What are “your” kids reading?

Most of the time when we see a kid reading we get so excited just because he is reading! Which is great! And if you have read my previous post “Encouraging Reading” then you know that I am the same way! BUT!!!! (there is always a but…isn’t there) let me ask this: WHAT are “your” kids reading?

I say “your” because there are kids all around us who are “ours”. You may be a teacher, a daddy or a mama, a neighbor who has watched the kids next door grow and flourish, a church member or friend who loves another’s child like your own, an aunt or uncle, grandmother or grandfather. Regardless of who you may be, there are children in our lives that we love and for whom we are responsible.

So, what does that mean about what kiddos are reading? Well, just like most of us would be aware of what our kids are watching, we want to have the same vigilance with what our kids are reading.

Just because they can, doesn’t mean they should.

Often as parents we get super excited because our kiddo may be on a ridiculously high reading level. (Yay! Superheros whose super power is reading! BEST SUPER POWER EVER!) Sadly and realistically, upper reading level means more mature topics. It means different language, mature situations and discussions.

Are you aware that the book your innocent 3rd grader is reading is intended for middle or high school kids? That the main topic is boyfriend/girlfriend relationships or deciding whether or not to have sex? These topics are not bad in and of themselves! But are they age appropriate?

So here is my suggestion: be vigilant.

  • Preview the books your kiddo reads. Look up reviews or other parent commentary.
  • Read a bunch of age appropriate books and have some titles for “your” kiddos to choose from.
  • Don’t be afraid to comment kindly to a parent and say “Hey, I’ve read that book and I’m not sure if it matters to you or not, but….” I guarantee, they will be grateful for the protection you are offering. (Granted you do it respectfully without calling their parenting into question.)
  • Talk to your child’s teacher.  He/she WILL have a wonderful list of age appropriate books for your kiddo to choose from.
  • Think: If this was a movie, would I want my 2nd grader to see it?
  • Be willing to read along with your child and discuss more mature topics.
  • Just like you would want to protect your child from movies, TV, internet or other exposures to things he may not be ready for, do the same with a book. Just because it is a BOOK, doesn’t mean it is GOOD for your kid.

In this vein, I will have a few recommendations over the summer. To start:

0615161017

TRUE…(sort of) by: Katherine Hannigan

My 9 year old recommended the novel TRUE…(sort of) by Katherine Hannigan. Her teacher read it aloud to the class this past year and my kiddo couldn’t quit talking about it. Week 1 of summer and she checked it out from the library to read on her own. She was so captivated by the story, that I decided to give it a go myself.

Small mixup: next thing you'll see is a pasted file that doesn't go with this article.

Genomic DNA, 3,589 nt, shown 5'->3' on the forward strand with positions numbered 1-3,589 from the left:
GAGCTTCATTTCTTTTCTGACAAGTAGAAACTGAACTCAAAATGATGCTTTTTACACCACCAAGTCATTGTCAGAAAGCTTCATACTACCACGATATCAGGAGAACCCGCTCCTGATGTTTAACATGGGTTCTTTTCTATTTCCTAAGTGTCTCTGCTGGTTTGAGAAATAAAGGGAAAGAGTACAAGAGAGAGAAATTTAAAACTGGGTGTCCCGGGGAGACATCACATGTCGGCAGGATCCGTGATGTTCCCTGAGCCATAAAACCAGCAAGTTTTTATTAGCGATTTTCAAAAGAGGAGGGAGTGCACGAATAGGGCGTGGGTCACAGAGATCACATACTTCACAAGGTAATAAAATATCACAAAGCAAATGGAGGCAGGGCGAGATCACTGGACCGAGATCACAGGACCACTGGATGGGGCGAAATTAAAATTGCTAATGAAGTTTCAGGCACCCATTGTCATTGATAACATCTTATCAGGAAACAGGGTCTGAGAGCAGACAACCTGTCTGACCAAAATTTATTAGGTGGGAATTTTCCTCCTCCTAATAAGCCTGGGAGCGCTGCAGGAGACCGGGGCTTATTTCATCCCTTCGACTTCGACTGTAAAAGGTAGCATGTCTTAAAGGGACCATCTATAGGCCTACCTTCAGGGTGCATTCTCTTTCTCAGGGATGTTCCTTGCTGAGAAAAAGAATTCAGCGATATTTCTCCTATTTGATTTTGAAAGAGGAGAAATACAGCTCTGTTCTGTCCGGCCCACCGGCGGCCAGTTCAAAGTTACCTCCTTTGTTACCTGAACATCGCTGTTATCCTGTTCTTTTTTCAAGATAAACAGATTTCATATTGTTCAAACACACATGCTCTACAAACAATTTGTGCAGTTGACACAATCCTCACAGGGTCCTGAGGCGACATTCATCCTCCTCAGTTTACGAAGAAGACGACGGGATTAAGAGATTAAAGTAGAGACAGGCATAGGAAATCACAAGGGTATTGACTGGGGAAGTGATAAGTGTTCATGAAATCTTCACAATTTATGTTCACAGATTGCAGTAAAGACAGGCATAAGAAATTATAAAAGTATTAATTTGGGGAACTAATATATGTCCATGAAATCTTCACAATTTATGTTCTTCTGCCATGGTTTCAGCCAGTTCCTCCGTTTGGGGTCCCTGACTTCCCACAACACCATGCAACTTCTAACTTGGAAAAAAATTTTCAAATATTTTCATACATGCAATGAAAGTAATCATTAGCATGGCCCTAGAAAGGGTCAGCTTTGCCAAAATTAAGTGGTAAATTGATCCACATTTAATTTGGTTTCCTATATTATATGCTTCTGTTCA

1 a.m. and a box of tissues later and TRUE was on my list of favorites!!!

 

This book is beautifully and simply written in a precious Southern voice. Delly Pattison races across the page on “Dellyventures” and straight into your heart to become the biggest “surpresent” you and your kiddo may find in a book this summer… or ever! The novel does deal with a child who is being abused at home, however, details are not graphic and the issue is dealt with in a completely age appropriate way.

(Rated: PG for the abuse situation you may need to discuss with your kiddo)

 

Go to your local library this summer and on your own or with your librarians help, grab a stack of age appropriate books to peruse with your magical creatures!

HAPPY READING!

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6 thoughts on “What are “your” kids reading?

  1. Glad to see you back to activity on the Storyrealm Blog! I’ve recently finished reading “The BFG” (Roald Dahl) with my oldest daughter, and as it turns out it was just made into a movie. Quite a fun read, and we’re excited to see the forthcoming (July 1st) movie. We’ll probably be embarking on a reading of The Wingfeather Saga (Andrew Peterson) very soon, and we’ve begun, but temporarily put aside, the Auralia Thread series (Jeffrey Overstreet) which begins with the book Auralia’s Colors. The Auralia series is EXTREMELY well written fantasy, with a great redemptive theme to them. From what I’ve seen in the books so far, I’ve been quite impressed. Probably something that most parents will have to read WITH their kids, as I would say that the vocabulary is a little advanced until age 12 or so. Definitely gets the imagination going though!

    Liked by 1 person

  2. My kids are still too young right now, but I do get concerned for the day when I’ll have to be vigilant with the stuff they read. Hopefully we will be able to guide them well, along with the kinds of movies, etc. they watch. Happily, they’ll have a mom who reads a lot so I know I’ll be giving them a lot of recommendations myself 😛

    Liked by 1 person

    • No kidding Mogsy @BiblioSanctum!!! And it totally snuck up on me. Them being that age, I mean. And as it applies to reading, I think we get so proud that our kid may be ABLE to read on an advanced level that we forget – oh….advanced level means advanced subject matter too…
      I thought that the battle for us would come with movies. But right now it is my elementary age kids seeing friends in their classes reading books for middle and high school kids and wanting to read them too. Blerg!

      Like

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